Architect Patrícia Chalaça Moreira is creating a new social commitment among architects, construction material suppliers, and the media. Her program Casa da Criança transforms state-run institutions for abandoned and adjudicated children into stimulating learning environments at no cost.
The New Idea
In Patrícia Chalaça Moreira's three-pronged method to transform state-run facilities for children, companies donate their materials, professionals volunteer their time, and media outlets promote social programming. Convinced that all children, be they wards of the state or students in elite private schools, have the right to the same high-quality facilities and services, Patrícia is teaching state-run institutions that their buildings should be educationally and socially stimulating environments. She created Casa da Criança (Children's House) to transform dilapidated government institutions for underprivileged children into dignified spaces that promote children's personal development.
Patrícia has incorporated the following elements into her plan: selection criteria for institutions, work plans for volunteers, well thought out solicitations to businesses, marketing and public relations tactics, and, in a particularly innovative stroke, personal long-term involvement between the donors and children of the target institution. The first step is choosing the institution to achieve maximum impact. First, it must serve over one hundred children or adolescents. Second, it must be located in an urban setting with high visibility. Third, the responsible government institution must be committed both to the renovation project and to improving services for the beneficiary children. Patrícia mobilizes architect volunteers and develops work plans with each one to keep participants on track. Each volunteer architect is in charge of designing one space–a bedroom, a nurse's office, a playground, or a storage area. The architect also supplies the team of workers who carry out the construction. The goal is to make the space efficient, low-maintenance, and as beautiful as possible–to stimulate the children's personal development and allow them to take pride in their surroundings. One designer transformed a hallway into an art gallery of children's work. A row of bathroom sinks became a "Brush-o-drome" with a space for the children to keep their toothbrushes. As an example of the change these environments can make, one "problem child" showed off how he learned to make his bed on the colorful top bunk. Another girl who used to pepper the walls with graffiti proudly pointed out a painting she had contributed to the "art gallery." Once the professional services are in place, Patrícia convinces private businesses to supply high-quality, durable materials. Each supplier has exclusivity in the project; that is, the institution will use only one type of lighting, one kind of ceramic tile, or one brand of paint. Thus, the donor claims ownership in the project and doesn't risk competition. The businesses also agree to maintain their donated materials throughout the life of the institution. Patrícia promotes the name of the architects and businesses in all publications for optimum media exposure. Suppliers are happy to have a showcase for their materials and to be associated with the best architects in town. Architects also receive substantial recognition through high-quality marketing tools and launch events that are designed to ensure publicity. In its first year (October 1999-November 2000), Casa da Criança renovated an orphanage, a government daycare, and a home for street children and at-risk adolescents. The organization helped a total of six hundred children, restored and redesigned 9,500 square meters, and utilized 6.6 million Brazilian reals ($3.3 million) worth of donated professional services and construction. This was all made possible through the involvement of more than 1,550 private companies, two hundred and sixty-four architects, one hundred and eighty-two construction workers in Recife, and the support of a construction workers' association. After completing the third project, Patrícia created a manual entitled The Casa da Criança Social Franchise. It outlines a set of criteria for new institutions and local coordinators. The coordinators are all architects with specific skills and experience in the social sector. Once selected, the architects participate in a training program on volunteer mobilization, media outreach, sponsorship, and management. Patrícia will expand the program to three cities each year. As part of the social franchising strategy, Casa da Criança's national coordinating body signs a contract with the architect who will serve as the "local coordinator trainee" during the first year of implementing the model. Once the program has completed the first restoration, the team of professionals working under the local coordinator then becomes a local coordinating body. To ensure the facilities' maintenance and provide support to the children's institutions after completing the renovation, Patrícia has developed "A Company of Angels" to keep volunteers committed to maintaining the buildings and the quality of the children's services. In each of the renovated buildings, the Angels will be responsible for implementing educational, health, sports, and leisure programs by forming partnerships with private companies that will commit to providing volunteer services in their area of work. The Angels' coordinating body will also conduct media outreach to promote recognition of the partner companies, create visibility for program activities, and hold fundraising events with private schools and banks to generate support for the institutions. Patrícia's goal is to spread her work within the next five years, bringing the Casa da Criança experience to children's hospitals and juvenile detention centers around the country.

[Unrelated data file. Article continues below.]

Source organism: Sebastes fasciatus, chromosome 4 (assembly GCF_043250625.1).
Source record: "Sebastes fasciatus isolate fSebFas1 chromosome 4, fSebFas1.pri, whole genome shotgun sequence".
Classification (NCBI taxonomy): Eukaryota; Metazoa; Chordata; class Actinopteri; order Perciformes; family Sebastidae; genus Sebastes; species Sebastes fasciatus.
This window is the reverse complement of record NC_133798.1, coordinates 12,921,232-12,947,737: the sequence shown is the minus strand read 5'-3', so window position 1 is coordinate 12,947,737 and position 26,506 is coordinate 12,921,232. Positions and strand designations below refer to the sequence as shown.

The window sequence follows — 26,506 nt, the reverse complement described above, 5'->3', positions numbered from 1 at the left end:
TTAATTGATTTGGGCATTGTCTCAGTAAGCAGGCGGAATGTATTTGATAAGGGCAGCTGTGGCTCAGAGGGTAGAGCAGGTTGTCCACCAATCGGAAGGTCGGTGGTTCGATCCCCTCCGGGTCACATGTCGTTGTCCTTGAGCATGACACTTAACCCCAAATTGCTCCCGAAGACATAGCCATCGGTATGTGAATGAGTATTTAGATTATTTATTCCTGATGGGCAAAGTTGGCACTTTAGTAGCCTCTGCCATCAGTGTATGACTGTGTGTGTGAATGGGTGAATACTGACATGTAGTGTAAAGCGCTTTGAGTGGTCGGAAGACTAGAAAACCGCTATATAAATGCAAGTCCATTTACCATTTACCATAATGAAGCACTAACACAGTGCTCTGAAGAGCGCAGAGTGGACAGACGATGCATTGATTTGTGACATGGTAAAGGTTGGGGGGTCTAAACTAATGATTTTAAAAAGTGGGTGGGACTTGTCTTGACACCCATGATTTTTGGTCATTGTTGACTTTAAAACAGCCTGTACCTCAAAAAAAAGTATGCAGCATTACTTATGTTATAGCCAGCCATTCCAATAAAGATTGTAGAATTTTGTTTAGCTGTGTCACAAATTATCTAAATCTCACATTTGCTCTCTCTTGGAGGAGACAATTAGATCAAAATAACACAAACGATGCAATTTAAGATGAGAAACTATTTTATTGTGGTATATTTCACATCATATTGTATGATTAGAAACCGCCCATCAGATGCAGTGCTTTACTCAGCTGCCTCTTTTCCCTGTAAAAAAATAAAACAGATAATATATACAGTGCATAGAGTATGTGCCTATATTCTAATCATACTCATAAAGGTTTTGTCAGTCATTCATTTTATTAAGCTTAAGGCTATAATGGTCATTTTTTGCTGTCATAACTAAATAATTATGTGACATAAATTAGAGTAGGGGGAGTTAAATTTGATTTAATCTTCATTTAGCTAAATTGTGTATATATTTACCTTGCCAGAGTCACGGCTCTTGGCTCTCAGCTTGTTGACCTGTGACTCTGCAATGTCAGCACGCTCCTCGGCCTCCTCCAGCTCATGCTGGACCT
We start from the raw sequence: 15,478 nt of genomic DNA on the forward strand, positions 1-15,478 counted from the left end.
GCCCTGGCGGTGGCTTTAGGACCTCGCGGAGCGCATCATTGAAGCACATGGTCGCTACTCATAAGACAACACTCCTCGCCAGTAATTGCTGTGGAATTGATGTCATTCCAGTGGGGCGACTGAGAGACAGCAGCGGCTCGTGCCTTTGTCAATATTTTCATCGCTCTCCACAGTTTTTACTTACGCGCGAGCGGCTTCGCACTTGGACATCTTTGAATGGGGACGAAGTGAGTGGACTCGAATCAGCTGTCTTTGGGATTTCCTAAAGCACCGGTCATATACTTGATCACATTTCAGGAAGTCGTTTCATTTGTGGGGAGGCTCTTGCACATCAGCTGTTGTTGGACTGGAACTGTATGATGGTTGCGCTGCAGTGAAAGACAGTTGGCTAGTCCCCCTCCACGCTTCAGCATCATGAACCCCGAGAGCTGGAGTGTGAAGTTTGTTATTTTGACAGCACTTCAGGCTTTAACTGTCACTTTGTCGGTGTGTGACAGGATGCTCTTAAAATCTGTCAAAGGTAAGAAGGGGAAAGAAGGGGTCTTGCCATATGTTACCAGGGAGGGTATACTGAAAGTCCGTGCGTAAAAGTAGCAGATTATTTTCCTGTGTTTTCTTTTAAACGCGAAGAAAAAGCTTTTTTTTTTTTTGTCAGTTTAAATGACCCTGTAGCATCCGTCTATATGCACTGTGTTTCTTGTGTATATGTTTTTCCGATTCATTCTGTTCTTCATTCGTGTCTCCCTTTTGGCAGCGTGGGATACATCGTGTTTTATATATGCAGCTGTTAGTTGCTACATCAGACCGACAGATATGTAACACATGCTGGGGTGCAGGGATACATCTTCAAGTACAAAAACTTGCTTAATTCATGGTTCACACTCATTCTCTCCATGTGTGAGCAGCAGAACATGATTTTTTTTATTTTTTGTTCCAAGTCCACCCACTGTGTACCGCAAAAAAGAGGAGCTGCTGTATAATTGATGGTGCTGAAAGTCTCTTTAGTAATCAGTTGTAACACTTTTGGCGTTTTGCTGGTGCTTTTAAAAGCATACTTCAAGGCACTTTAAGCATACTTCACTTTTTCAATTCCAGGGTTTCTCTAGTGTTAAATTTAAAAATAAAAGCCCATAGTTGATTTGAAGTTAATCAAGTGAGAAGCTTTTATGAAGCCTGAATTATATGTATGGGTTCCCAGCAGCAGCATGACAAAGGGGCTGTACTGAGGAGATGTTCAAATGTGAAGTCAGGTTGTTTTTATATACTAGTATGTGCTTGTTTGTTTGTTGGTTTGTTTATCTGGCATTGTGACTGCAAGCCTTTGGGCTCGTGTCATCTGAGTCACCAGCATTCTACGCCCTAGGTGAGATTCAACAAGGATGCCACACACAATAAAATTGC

Patrícia was born in 1970. Raised in an upper-middle class household in Recife, she learned English at the universities of Oxford and Cambridge and studied architecture in Brazil. She and her husband Marcelo, also an architect, married when they were both nineteen. Their daughter was born in 1995. Although their joint architectural firm was very successful, Patrícia realized that her privileged upbringing could provide an opportunity to give back to the community. She and Marcelo discussed opening a day-care center. In 1997, the couple was in a major car accident. Although Patrícia escaped with minor scrapes, Marcelo suffered serious injuries. Luckily, their daughter was not with them. The event changed their lives, and since then, Patrícia has dedicated herself to using her professional experience and personal skills to pursuing social change, as she did with Casa da Criança. Since its inception in 1999, Patrícia has relentlessly consolidated and expanded the program. Her pace has not slowed, even with the birth of her second child.